I remember my grade two class in 1978. Sports Day had ended, and although some chests boasted many ribbons, others had none or very few. The class had returned to my classroom before they could leave for the day. Those with few or no ribbons (about seven students, I recall) cried. I still feel sick as I remember that day, as I visualize those sad faces. I asked the unhappy seven, "Do your parents love you because of who you are, or because of how many ribbons you have?" They didn't seem to know the answer. I told them, "Your parents love you because of who you are, not because of how many ribbons you have." I'm not sure they believed me. (Lukiv, 2000, p. 2f)
If you, the reader, don't believe that competition divides, or de-motivates, or, as Gatto says, that competition "dehumanize[s]" (1992, p. 62), then ask awardless students on awards day how they feel. Ask them if they feel motivated to work towards the next one. Or imagine asking my group of seven if they would look forward to another sports day the next day.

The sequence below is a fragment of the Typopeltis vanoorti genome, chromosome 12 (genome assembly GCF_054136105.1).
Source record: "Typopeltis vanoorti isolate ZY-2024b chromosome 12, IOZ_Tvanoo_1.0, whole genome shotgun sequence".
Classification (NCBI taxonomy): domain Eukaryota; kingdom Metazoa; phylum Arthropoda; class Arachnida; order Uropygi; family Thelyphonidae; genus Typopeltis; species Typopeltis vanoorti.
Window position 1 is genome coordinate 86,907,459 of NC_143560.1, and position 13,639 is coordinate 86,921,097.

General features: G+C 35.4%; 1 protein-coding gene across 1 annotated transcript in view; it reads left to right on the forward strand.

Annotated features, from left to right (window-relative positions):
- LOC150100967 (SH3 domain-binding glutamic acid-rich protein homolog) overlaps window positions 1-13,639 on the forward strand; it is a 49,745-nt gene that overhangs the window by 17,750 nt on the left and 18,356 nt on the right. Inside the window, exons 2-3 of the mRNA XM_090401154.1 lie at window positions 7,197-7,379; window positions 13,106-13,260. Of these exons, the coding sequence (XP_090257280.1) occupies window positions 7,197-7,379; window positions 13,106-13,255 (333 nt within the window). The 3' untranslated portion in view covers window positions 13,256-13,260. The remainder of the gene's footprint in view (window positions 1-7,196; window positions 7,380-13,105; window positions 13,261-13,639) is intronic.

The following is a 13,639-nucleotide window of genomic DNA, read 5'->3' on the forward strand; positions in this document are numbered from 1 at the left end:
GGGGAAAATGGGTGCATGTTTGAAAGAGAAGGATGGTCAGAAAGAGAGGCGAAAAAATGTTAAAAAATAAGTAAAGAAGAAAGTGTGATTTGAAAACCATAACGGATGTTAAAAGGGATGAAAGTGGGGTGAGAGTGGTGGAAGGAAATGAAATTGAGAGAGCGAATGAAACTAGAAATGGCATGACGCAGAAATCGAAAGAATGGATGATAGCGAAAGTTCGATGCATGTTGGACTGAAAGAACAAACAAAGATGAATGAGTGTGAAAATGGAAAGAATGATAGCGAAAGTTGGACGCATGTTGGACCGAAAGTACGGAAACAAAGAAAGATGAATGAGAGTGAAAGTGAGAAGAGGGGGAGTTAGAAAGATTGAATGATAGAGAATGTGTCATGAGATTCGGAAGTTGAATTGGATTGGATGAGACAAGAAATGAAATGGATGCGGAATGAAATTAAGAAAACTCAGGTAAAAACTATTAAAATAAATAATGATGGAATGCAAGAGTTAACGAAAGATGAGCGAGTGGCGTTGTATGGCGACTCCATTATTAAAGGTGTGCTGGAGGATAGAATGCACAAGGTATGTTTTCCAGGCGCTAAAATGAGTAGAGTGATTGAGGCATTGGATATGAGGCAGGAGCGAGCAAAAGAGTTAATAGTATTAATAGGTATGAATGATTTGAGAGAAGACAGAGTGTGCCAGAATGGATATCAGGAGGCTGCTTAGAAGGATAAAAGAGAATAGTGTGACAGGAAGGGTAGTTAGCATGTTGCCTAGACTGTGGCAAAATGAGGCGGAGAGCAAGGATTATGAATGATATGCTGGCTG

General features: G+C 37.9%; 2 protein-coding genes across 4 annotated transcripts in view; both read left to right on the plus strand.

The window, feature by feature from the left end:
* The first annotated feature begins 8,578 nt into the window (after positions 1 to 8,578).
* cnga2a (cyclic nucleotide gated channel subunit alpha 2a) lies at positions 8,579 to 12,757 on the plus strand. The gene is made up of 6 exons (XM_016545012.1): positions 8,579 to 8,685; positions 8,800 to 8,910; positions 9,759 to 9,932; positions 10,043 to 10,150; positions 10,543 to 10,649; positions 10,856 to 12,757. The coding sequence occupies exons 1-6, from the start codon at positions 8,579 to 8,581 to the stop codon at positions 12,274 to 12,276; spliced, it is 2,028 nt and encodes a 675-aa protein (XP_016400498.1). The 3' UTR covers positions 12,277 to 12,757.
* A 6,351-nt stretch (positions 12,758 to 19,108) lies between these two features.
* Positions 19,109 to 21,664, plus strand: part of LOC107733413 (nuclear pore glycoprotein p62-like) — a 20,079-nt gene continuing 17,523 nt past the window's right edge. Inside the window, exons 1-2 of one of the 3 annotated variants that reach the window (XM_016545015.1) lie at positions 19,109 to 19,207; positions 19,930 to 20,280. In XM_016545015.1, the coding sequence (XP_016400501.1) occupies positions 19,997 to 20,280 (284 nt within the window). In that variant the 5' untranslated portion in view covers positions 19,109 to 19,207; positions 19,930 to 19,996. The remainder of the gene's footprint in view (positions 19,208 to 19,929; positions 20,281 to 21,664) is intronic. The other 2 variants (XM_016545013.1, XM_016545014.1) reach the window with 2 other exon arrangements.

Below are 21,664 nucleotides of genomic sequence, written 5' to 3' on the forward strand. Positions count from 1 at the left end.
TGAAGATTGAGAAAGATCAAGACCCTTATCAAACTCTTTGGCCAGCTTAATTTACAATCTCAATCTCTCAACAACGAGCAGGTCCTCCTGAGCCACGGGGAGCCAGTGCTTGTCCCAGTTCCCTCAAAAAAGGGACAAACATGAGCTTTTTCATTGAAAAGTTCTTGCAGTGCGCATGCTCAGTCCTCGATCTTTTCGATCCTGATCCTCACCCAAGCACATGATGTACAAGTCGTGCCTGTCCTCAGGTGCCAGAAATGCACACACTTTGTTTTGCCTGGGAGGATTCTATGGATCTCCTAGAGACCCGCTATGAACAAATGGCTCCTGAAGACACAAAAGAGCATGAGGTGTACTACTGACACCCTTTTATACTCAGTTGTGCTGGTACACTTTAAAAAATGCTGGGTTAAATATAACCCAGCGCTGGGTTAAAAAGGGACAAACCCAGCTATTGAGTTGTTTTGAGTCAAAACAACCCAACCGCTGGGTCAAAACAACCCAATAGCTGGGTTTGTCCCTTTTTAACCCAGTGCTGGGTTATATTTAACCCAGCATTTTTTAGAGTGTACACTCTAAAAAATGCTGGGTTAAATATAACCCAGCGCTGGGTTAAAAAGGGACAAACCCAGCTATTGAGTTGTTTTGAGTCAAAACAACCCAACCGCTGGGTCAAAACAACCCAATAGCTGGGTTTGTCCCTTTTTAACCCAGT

Alfie Kohn, in Beyond Discipline: From Compliance to Community, agrees, too, that competition, which doesn't address many students' need for acceptance and belonging (community), often de-motivates them:
Here's a[n]...exercise worth trying out at a faculty meeting: ask everyone to think of the most effective ways by which a community can be destroyed .Don't be surprised if participants nominate competition as the number one community destroyer [and motivation destroyer]--not only awards assemblies but spelling bees, charts that rank students against each other, grading on a curve, and other things that teach each person to regard everyone else as obstacles to his or her own success. (1996, p. 106)
The case against competition grows even stronger when we teach Aboriginal students: